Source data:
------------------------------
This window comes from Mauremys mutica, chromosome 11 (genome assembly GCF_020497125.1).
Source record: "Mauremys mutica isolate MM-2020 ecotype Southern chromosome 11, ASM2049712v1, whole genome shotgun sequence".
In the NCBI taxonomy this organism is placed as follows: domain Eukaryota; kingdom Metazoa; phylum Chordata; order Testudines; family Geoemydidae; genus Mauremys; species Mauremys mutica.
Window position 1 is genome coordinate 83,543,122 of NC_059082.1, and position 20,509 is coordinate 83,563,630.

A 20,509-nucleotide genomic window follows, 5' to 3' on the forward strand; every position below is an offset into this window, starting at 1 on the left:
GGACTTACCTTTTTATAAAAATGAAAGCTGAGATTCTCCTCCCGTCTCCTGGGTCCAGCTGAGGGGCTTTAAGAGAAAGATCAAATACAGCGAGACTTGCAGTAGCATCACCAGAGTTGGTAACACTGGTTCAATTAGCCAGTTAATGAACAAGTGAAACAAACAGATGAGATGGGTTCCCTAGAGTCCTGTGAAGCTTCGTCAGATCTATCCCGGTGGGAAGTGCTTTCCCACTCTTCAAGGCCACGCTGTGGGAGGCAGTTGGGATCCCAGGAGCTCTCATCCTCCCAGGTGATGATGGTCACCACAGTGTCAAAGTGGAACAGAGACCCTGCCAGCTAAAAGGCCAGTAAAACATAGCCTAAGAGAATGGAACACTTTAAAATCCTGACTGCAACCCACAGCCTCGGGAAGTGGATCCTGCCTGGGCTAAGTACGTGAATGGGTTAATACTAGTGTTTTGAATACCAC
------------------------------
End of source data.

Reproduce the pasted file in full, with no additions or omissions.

This window comes from Mauremys mutica, chromosome 11 (genome assembly GCF_020497125.1).
Source record: "Mauremys mutica isolate MM-2020 ecotype Southern chromosome 11, ASM2049712v1, whole genome shotgun sequence".
In the NCBI taxonomy this organism is placed as follows: domain Eukaryota; kingdom Metazoa; phylum Chordata; order Testudines; family Geoemydidae; genus Mauremys; species Mauremys mutica.
Window position 1 is genome coordinate 83,543,122 of NC_059082.1, and position 20,509 is coordinate 83,563,630.

A 20,509-nucleotide genomic window follows, 5' to 3' on the forward strand; every position below is an offset into this window, starting at 1 on the left:
GGACTTACCTTTTTATAAAAATGAAAGCTGAGATTCTCCTCCCGTCTCCTGGGTCCAGCTGAGGGGCTTTAAGAGAAAGATCAAATACAGCGAGACTTGCAGTAGCATCACCAGAGTTGGTAACACTGGTTCAATTAGCCAGTTAATGAACAAGTGAAACAAACAGATGAGATGGGTTCCCTAGAGTCCTGTGAAGCTTCGTCAGATCTATCCCGGTGGGAAGTGCTTTCCCACTCTTCAAGGCCACGCTGTGGGAGGCAGTTGGGATCCCAGGAGCTCTCATCCTCCCAGGTGATGATGGTCACCACAGTGTCAAAGTGGAACAGAGACCCTGCCAGCTAAAAGGCCAGTAAAACATAGCCTAAGAGAATGGAACACTTTAAAATCCTGACTGCAACCCACAGCCTCGGGAAGTGGATCCTGCCTGGGCTAAGTACGTGAATGGGTTAATACTAGTGTTTTGAATACCAC